Lentricchia suggests that we find such a position instead of sliding down the mountain of deconstructed claims and falling into the crevasse of inaction. Unless we make such a toe-hold, we will never have the stability from which to work toward positive social change. Lentricchia suggests that the literary intellectual approach texts in the way in which Gramsci approached critical consciousness; that is, as "the act of knowing yourself as the product of a historical process that has deposited its traces in you." The extension of this definition directly addressing a critical consciousness of texts is as follows:

The act of "knowing" the text as a product of struggle, a way of "interrogating" the text so as to reproduce it as a social text in the teeth of the usual critical lyricism that would deny the social text power and social specificity in the name of "literature."82
Lentricchia cites Burke's address at the first American Writer's Congress, held in 1935. Burke argued that Marxist revolutionary culture (or anyone interested in social change)
must situate itself firmly on the terrain of its capitalist [or otherwise] antagonist, must not attempt a dramatic leap beyond capitalism in one explosive, rupturing moment of release, must work its way through capitalism's language of domination by working cunningly within it, using, appropriating, even speaking through its key mechanisms of repression.83
{To say "communist mechanisms of repression" would be more accurate.}

Toward this end, Burke proposed that the Marxist image of "the worker" be replaced by the more universal and attractive image of "the people":

Your representations of workers are being received as representations of "the other." You must...attend to the machinery of representation; must...rethink your representations of workers. You must somehow bring them within, make sure that their fate and ours are bound up with each other.84
In Lentricchia, then, we see a method of working with texts wherein shifting meanings are appropriated for the purpose of working toward positive social change. This has provided a check against the extreme case of deconstruction, but deconstruction still remains valuable, as mentioned earlier, for making us aware of the structures we usually take for granted, for pointing out the fallacy of Platonistic idealism, and for deconstructing the claims of the true believer. Although the tendency of deconstructive theory may be to reveal the blindness of any particular interpretation of a text (and this could lead to an infinite regress of interpretation upon interpretation), Paul de Man pointed out that "however negative it may sound, deconstruction implies the possibility of rebuilding."85 And it is this rebuilding that Lentricchia urges the literary intellectual to participate in from "the specific institutional site where he finds himself and...on the terms inherent to his own functioning as an intellectual." With "the mastery of the tools of discourse," the literary intellectual is in a position of leadership in the "rhetorical war" for positive social change.86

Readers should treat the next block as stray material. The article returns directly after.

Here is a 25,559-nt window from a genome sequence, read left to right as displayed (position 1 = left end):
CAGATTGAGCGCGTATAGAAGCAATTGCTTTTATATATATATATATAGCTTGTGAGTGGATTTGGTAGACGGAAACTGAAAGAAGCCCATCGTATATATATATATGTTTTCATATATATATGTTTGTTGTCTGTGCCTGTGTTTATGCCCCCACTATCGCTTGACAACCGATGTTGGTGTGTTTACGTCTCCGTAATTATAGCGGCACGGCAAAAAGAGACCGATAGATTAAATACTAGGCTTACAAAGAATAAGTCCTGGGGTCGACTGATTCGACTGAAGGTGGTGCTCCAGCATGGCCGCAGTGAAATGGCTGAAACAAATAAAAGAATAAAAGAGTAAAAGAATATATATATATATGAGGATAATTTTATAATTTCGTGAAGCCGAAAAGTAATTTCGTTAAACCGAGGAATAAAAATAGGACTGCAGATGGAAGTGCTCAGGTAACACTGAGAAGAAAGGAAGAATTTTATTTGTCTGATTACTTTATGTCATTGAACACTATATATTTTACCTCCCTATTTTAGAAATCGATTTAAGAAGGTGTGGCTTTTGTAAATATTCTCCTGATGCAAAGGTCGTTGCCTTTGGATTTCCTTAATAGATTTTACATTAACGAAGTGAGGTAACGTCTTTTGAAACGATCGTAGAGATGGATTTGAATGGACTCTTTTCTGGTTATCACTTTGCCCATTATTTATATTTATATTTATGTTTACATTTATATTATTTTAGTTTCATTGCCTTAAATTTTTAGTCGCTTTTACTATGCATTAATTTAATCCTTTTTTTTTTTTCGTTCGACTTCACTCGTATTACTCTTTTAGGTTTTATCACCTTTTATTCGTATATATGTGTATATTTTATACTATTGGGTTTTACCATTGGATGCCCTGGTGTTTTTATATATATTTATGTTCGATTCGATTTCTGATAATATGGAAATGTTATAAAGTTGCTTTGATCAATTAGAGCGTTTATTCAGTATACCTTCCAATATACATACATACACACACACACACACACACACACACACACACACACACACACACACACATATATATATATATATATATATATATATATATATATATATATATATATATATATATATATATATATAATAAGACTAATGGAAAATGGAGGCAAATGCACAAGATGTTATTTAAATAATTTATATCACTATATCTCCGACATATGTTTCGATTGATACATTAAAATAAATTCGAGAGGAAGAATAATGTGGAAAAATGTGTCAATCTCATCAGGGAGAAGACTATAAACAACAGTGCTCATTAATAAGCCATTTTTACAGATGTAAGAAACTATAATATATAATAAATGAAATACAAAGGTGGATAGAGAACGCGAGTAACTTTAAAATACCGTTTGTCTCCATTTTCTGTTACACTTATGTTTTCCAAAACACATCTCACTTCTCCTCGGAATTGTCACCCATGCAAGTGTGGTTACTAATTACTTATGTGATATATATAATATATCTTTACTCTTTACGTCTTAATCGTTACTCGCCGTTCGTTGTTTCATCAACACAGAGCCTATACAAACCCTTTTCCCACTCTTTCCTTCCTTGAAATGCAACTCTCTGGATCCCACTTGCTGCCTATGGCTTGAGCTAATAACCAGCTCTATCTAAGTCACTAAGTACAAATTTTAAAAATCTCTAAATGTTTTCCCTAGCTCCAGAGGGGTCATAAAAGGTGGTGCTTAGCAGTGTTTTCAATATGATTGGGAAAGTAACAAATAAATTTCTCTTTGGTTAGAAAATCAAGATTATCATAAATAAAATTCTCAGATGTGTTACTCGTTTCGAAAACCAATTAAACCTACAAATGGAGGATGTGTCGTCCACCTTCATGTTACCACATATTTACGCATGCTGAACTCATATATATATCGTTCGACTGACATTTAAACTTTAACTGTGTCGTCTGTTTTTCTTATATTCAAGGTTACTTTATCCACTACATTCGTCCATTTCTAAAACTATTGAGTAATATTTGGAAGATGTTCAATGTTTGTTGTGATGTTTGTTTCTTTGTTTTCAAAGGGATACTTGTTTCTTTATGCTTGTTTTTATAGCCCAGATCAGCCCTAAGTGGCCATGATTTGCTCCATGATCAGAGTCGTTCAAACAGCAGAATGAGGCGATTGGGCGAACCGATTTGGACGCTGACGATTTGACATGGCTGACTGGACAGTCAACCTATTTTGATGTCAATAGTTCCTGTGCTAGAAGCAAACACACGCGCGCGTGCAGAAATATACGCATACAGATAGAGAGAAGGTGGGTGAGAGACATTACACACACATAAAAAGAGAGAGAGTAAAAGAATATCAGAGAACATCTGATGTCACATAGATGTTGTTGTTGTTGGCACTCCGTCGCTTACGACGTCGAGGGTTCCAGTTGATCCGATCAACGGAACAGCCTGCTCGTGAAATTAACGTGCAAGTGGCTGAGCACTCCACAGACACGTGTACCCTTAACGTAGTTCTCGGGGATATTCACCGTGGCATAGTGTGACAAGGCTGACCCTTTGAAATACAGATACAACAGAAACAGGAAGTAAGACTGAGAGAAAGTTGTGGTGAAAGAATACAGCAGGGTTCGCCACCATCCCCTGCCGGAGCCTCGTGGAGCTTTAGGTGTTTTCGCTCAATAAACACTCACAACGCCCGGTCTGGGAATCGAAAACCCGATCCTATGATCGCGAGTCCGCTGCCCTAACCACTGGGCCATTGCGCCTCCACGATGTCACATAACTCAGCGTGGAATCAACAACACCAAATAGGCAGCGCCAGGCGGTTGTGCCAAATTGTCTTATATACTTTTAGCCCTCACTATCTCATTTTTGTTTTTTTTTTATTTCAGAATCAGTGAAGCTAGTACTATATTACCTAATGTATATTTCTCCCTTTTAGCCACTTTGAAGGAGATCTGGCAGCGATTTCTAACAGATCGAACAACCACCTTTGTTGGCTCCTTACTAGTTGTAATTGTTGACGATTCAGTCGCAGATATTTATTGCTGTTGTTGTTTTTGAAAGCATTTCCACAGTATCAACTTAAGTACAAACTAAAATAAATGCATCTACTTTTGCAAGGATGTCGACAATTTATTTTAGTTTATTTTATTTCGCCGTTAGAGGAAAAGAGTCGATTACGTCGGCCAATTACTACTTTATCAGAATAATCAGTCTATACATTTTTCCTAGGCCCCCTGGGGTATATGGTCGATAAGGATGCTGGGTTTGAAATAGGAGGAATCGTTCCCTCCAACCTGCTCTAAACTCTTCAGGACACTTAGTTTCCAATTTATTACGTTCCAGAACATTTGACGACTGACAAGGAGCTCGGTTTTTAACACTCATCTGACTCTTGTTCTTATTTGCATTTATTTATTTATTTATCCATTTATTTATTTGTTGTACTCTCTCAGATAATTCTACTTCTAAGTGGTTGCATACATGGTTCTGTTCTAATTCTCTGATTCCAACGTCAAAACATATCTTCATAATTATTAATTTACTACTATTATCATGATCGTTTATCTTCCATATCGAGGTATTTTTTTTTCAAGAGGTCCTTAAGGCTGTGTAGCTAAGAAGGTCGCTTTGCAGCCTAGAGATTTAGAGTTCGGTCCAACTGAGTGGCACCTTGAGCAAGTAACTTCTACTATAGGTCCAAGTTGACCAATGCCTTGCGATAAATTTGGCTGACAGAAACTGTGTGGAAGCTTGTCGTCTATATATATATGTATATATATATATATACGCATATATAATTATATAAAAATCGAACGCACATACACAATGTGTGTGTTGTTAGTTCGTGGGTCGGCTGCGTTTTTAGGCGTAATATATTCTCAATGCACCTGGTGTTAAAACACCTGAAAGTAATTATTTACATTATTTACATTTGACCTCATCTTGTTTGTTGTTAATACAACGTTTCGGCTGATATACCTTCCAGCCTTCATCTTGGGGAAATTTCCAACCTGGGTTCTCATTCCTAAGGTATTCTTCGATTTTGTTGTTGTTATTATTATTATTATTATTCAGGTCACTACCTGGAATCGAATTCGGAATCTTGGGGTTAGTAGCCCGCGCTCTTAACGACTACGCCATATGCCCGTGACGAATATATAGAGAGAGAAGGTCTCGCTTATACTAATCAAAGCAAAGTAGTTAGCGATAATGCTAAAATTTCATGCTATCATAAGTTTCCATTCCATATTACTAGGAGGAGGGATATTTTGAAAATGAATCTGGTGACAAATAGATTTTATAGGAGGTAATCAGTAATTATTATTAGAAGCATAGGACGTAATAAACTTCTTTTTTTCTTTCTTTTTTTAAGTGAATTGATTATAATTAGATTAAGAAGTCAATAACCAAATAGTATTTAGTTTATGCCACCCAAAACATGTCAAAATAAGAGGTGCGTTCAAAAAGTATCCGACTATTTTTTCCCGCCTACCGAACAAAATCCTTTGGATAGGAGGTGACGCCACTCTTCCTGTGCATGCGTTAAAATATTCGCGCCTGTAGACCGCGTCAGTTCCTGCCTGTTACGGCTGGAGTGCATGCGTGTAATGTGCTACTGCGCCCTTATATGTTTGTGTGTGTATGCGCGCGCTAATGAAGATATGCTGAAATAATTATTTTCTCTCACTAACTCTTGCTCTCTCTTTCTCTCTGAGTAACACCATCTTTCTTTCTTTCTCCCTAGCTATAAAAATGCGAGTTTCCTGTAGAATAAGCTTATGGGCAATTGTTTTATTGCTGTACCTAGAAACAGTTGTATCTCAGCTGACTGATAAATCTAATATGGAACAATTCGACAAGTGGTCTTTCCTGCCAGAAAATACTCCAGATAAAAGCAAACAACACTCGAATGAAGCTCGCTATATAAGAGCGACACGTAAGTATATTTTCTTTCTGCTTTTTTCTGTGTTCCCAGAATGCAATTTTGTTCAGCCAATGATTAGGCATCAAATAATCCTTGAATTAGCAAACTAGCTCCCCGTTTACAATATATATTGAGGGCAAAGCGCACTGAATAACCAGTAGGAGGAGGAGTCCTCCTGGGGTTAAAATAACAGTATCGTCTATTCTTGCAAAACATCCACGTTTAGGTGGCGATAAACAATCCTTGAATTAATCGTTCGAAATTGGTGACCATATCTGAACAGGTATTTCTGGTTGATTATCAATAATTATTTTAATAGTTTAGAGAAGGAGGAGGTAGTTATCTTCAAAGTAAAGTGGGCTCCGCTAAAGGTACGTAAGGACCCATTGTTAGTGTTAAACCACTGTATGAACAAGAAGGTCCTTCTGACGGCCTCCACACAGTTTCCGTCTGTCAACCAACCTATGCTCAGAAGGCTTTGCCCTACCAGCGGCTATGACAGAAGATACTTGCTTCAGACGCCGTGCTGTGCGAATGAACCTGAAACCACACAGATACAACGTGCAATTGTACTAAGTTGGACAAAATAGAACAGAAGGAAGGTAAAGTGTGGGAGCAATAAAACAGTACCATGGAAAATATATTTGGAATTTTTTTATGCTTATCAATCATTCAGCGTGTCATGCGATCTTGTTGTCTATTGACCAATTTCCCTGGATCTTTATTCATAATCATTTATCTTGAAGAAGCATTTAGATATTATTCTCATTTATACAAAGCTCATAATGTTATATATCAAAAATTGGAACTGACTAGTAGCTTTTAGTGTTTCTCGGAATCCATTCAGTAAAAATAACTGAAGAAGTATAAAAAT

{The last True Believers of Marxism are in academe. Guard your brain against their bile!}

A Vision: One Step From The Void

Out of faith in the quality of a formation is a 
particular structure erected and allowed to stand.
Plate #2. Donald Judd. Untitled (1968). Aluminum and blue plexiglass.87 48"x106 1/4"x61"

Minimalist artist Donald Judd, unlike Caspar David Friedrich, makes every effort to minimize symbolism in his art, to the extent even that he does not title his pieces. Judd's three-dimensional objects fill real space as opposed to the illusion of space (perspective) seen in traditional European painting. Judd writes that "Actual space is intrinsically more powerful and specific than paint on a flat surface."88 With his sculpture, Judd tries to create "a definite 'whole' and maybe no parts, or very few."89 He avoids anthropomorphic imagery, stating that the image he tries to produce is

essentially new and surprising; an image has never before been the whole work, been so large, been so explicit and aggressive. The abatised orifice is like a strange and dangerous object.90
In this way, Judd attempts to keep the Western rationalistic tradition out of his work, feeling that it has run out of answers:
All that art [European] is based on systems built beforehand, a priori systems; they express a certain type of thinking and logic that is pretty much discredited now as a way of finding out what the world's like.